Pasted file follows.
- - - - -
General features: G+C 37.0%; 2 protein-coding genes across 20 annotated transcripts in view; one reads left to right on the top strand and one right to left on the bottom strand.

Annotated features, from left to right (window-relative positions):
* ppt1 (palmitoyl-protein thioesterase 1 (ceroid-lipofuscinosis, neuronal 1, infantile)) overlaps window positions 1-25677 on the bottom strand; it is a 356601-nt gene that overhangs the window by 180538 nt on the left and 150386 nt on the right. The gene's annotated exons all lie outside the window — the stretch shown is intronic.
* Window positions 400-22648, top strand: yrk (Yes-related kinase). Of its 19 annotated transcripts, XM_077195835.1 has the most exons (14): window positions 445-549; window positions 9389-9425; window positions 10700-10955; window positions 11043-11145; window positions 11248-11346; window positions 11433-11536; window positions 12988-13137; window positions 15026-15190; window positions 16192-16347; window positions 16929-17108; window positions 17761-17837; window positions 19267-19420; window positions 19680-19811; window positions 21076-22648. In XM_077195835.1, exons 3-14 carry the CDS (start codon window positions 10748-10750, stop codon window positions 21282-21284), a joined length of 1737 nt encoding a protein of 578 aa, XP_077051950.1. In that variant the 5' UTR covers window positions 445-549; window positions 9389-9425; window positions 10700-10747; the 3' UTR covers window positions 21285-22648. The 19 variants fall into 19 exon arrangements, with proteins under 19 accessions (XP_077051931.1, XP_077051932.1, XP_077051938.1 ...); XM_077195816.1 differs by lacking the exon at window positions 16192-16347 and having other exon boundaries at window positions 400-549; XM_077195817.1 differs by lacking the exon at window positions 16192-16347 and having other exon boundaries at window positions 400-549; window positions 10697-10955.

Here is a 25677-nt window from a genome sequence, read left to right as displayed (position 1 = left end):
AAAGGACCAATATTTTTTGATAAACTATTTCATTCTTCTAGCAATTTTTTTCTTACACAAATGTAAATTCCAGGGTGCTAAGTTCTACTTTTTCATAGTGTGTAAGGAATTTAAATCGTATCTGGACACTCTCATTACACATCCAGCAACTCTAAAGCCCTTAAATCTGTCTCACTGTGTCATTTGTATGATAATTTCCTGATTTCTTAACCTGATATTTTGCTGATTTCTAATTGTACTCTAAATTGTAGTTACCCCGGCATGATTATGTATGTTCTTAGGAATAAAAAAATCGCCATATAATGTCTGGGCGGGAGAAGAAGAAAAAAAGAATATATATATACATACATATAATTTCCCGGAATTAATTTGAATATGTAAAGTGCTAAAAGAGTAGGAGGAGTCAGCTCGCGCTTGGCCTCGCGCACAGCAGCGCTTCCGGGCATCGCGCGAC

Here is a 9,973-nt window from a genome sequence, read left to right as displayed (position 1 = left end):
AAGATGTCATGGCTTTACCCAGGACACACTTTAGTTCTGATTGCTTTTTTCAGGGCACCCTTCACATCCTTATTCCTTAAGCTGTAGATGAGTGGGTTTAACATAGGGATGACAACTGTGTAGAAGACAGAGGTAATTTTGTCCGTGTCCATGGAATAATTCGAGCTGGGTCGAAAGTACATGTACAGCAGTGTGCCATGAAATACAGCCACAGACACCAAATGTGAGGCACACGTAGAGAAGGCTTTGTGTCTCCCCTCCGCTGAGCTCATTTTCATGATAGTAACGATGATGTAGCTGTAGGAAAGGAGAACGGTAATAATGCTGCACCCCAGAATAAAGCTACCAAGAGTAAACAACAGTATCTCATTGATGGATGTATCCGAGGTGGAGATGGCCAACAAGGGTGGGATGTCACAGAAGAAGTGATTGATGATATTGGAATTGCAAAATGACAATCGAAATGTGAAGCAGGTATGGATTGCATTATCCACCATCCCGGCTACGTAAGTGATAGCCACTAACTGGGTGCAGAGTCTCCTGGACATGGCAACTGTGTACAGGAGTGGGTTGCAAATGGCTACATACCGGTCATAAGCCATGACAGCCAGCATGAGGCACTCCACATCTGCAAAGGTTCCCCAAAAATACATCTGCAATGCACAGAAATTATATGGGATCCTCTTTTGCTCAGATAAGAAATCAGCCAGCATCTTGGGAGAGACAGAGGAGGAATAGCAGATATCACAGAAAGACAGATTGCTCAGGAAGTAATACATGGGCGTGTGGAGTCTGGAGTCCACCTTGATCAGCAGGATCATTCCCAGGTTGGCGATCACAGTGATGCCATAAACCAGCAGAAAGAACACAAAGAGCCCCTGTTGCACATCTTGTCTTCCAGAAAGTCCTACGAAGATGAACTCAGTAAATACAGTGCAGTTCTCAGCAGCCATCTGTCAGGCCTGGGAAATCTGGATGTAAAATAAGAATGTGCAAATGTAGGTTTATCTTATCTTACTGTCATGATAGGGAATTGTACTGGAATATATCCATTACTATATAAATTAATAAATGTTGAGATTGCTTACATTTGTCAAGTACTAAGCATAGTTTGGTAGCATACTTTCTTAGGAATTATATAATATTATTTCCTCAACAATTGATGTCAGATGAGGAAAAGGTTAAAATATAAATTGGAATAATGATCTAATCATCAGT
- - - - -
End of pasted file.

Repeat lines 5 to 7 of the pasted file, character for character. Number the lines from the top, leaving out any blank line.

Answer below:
Here is a 25677-nt window from a genome sequence, read left to right as displayed (position 1 = left end):
AAAGGACCAATATTTTTTGATAAACTATTTCATTCTTCTAGCAATTTTTTTCTTACACAAATGTAAATTCCAGGGTGCTAAGTTCTACTTTTTCATAGTGTGTAAGGAATTTAAATCGTATCTGGACACTCTCATTACACATCCAGCAACTCTAAAGCCCTTAAATCTGTCTCACTGTGTCATTTGTATGATAATTTCCTGATTTCTTAACCTGATATTTTGCTGATTTCTAATTGTACTCTAAATTGTAGTTACCCCGGCATGATTATGTATGTTCTTAGGAATAAAAAAATCGCCATATAATGTCTGGGCGGGAGAAGAAGAAAAAAAGAATATATATATACATACATATAATTTCCCGGAATTAATTTGAATATGTAAAGTGCTAAAAGAGTAGGAGGAGTCAGCTCGCGCTTGGCCTCGCGCACAGCAGCGCTTCCGGGCATCGCGCGAC

Here is a 9,973-nt window from a genome sequence, read left to right as displayed (position 1 = left end):